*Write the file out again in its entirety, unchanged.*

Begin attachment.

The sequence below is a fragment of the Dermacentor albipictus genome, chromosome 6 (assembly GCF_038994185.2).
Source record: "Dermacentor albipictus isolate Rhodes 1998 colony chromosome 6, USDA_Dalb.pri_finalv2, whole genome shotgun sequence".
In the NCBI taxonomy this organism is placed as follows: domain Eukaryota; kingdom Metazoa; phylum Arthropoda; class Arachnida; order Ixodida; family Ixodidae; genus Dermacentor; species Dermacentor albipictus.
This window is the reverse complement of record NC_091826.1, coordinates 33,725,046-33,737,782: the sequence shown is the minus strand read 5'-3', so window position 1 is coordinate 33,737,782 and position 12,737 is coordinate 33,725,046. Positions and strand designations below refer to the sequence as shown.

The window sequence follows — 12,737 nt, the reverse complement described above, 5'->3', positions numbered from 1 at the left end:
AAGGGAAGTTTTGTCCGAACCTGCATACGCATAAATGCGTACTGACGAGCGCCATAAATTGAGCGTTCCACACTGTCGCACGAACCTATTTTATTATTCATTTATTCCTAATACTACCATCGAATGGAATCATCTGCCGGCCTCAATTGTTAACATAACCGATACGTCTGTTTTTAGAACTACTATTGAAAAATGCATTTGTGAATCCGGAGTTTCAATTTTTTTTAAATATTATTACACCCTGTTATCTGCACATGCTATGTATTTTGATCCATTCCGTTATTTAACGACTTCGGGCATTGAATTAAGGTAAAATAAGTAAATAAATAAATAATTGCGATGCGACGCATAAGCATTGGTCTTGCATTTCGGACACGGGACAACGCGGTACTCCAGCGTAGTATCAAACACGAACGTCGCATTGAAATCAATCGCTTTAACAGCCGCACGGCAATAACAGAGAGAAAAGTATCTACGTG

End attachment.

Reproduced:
The sequence below is a fragment of the Dermacentor albipictus genome, chromosome 6 (assembly GCF_038994185.2).
Source record: "Dermacentor albipictus isolate Rhodes 1998 colony chromosome 6, USDA_Dalb.pri_finalv2, whole genome shotgun sequence".
In the NCBI taxonomy this organism is placed as follows: domain Eukaryota; kingdom Metazoa; phylum Arthropoda; class Arachnida; order Ixodida; family Ixodidae; genus Dermacentor; species Dermacentor albipictus.
This window is the reverse complement of record NC_091826.1, coordinates 33,725,046-33,737,782: the sequence shown is the minus strand read 5'-3', so window position 1 is coordinate 33,737,782 and position 12,737 is coordinate 33,725,046. Positions and strand designations below refer to the sequence as shown.

The window sequence follows — 12,737 nt, the reverse complement described above, 5'->3', positions numbered from 1 at the left end:
AAGGGAAGTTTTGTCCGAACCTGCATACGCATAAATGCGTACTGACGAGCGCCATAAATTGAGCGTTCCACACTGTCGCACGAACCTATTTTATTATTCATTTATTCCTAATACTACCATCGAATGGAATCATCTGCCGGCCTCAATTGTTAACATAACCGATACGTCTGTTTTTAGAACTACTATTGAAAAATGCATTTGTGAATCCGGAGTTTCAATTTTTTTTAAATATTATTACACCCTGTTATCTGCACATGCTATGTATTTTGATCCATTCCGTTATTTAACGACTTCGGGCATTGAATTAAGGTAAAATAAGTAAATAAATAAATAATTGCGATGCGACGCATAAGCATTGGTCTTGCATTTCGGACACGGGACAACGCGGTACTCCAGCGTAGTATCAAACACGAACGTCGCATTGAAATCAATCGCTTTAACAGCCGCACGGCAATAACAGAGAGAAAAGTATCTACGTG